The LeBoyer Bath

A LeBoyer Bath refers to one of the important elements of Frederick LeBoyer's famous, revolutionary, and non-violent birthing method, which he first published in the early 70's.The following are just some of the editorial reviews of Birth Without Violence, describing some of the reasons why it revolutionized the way many caregivers began to bring our children into the world:

"A major breakthrough . . . Beautifully written and beautifully illustrated."
(Journal of Nurse-Midwifery )


"Frederick Leboyer was the first physician to bring an enlightened perspective to parents, physicians, and nurses. . . . He taught those who would listen a fundamental lesson: treat a newborn infant as if it is aware of everything going on around it and being done to it. Because it is!"
(Suzanne Arms, author of Immaculate Deception )


"Amazing . . . Birth without Violence is a sensual experience, visually and verbally, as its poetic prose blends with the pictures like the unfolding of a happy dream. . . . The impact is strong, [Leboyer's] appeal inviting." (The Boston Globe )


"One of the twenty books that changed the world." (Utne Reader )


"Birth without Violence is a work of art, and Frederick Leboyer is the artist of this century who will have the greatest influence on the health and way of life of the next generations."
( Michel Odent, M.D., author of Birth Reborn )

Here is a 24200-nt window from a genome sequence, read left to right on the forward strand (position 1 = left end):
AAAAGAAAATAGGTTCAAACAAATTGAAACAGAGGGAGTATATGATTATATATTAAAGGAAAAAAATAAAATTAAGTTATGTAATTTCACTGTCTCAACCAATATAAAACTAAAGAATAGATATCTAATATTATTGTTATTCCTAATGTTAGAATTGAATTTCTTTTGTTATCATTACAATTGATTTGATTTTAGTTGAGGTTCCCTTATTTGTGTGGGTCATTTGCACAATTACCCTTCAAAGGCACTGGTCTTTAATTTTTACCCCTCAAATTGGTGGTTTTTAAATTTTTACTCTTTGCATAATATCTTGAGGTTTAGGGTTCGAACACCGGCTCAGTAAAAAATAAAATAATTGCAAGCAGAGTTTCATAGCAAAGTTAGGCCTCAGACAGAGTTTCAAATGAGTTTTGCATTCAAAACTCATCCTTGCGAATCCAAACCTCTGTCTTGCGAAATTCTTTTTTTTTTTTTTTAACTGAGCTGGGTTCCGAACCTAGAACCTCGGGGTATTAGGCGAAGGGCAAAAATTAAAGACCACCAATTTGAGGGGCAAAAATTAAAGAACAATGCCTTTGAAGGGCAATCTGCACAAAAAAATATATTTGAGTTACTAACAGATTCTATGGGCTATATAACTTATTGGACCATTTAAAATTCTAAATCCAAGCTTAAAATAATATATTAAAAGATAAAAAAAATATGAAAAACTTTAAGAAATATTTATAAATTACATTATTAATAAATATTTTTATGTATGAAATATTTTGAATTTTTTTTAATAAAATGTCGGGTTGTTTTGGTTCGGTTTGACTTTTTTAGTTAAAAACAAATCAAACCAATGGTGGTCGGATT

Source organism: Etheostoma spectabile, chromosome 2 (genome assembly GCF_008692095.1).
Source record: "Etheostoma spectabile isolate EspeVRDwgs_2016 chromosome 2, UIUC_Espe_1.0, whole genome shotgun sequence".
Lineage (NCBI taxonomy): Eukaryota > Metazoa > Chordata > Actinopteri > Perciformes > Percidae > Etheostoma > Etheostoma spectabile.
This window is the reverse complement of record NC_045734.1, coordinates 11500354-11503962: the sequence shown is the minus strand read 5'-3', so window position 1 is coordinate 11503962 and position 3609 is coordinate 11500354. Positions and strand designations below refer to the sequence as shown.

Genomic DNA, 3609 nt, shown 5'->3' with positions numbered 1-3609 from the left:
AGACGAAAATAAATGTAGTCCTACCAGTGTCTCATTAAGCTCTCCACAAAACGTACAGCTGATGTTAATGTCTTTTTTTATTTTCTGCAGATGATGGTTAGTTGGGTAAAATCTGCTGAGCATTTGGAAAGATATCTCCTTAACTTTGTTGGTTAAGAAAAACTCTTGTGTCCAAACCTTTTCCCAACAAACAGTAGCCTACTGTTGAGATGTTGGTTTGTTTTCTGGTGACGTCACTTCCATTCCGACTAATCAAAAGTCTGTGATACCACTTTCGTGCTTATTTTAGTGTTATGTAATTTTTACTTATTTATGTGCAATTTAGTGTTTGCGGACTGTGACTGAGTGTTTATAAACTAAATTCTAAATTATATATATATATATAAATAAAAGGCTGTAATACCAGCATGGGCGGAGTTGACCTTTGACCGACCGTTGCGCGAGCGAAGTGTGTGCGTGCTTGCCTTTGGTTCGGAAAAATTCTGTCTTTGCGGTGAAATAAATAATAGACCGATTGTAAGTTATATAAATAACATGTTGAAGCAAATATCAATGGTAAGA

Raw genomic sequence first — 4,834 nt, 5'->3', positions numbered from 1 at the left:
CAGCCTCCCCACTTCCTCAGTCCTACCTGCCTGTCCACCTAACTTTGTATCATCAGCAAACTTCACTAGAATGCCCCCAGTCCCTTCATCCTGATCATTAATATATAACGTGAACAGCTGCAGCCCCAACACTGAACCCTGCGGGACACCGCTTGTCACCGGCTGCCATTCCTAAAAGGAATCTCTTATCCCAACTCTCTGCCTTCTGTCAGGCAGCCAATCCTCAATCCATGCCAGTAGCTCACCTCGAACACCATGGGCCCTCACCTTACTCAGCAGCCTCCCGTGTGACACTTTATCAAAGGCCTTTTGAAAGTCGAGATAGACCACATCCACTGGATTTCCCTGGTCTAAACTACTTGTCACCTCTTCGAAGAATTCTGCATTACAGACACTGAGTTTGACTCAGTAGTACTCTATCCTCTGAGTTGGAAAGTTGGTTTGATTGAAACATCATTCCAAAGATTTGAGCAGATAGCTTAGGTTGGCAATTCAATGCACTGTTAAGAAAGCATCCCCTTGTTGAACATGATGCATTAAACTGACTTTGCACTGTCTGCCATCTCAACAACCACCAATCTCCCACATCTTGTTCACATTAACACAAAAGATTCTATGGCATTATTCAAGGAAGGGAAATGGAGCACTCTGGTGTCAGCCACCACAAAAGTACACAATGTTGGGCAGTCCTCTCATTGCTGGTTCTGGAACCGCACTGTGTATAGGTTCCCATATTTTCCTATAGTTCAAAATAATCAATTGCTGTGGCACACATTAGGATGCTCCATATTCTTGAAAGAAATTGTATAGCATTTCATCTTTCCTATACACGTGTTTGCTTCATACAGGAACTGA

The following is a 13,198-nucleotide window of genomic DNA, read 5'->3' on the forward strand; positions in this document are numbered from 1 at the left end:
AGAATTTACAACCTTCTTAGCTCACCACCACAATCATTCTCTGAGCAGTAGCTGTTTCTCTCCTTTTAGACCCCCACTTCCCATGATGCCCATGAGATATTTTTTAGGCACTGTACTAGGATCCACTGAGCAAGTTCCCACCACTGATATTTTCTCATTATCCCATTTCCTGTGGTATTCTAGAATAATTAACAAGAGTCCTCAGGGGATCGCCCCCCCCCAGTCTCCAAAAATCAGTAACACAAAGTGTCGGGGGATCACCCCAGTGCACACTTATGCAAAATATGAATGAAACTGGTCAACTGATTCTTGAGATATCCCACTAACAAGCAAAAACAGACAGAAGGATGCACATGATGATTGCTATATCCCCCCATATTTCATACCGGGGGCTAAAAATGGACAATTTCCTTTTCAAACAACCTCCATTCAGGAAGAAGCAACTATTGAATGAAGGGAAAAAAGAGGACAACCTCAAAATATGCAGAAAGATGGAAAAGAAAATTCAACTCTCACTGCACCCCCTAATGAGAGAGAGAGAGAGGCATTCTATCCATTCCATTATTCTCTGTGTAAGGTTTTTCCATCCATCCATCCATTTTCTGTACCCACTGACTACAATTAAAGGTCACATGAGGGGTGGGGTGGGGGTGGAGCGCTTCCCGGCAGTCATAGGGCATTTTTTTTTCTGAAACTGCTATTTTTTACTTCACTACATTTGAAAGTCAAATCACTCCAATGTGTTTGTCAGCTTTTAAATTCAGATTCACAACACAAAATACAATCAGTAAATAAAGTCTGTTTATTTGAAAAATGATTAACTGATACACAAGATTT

"This book, which teaches us just how conscious babies are at birth, serves to expand the focus of a nurturing birth environment to include both baby and mother."
(New Age Journal )

 

Giving a "LeBoyer" Bath Successfully

ACHI International

ACHI has supported Dr. Frederick LeBoyer's techniques because we have consistently seen babies do better in quiet and with the lights dimmed at birth. However, we were reluctant to let our own babies out of our arms once we had given birth and knew many other women felt the same way. After observing babies bathed ("LeBoyer Style") we feel it is a good and sound practice if the baby is breathing well and vigorous and the room and water is warm. Part of our hesitation about the bath was seeing so many poorly done, with the babies disturbed and the parents frustrated.

It is my personal observation as a five time mother and midwife that all babies are somewhat (in greatly varying degrees) traumatized (slightly injured, or at least experience pain or anguish) by birth. Aside from my personal experience this has been observed by many distinguished scientists and psychologists. Even psychiatrists have noted the importance of birth trauma in personality development of the individual. ACHI believes all babies benefit from a bath because it helps in the transition from uterus to outside to be as smooth and unfearful as possible. But the bath seems noticeably helpful to babies who have had a difficult time in labor and particularly with descent (coming down the birth canal).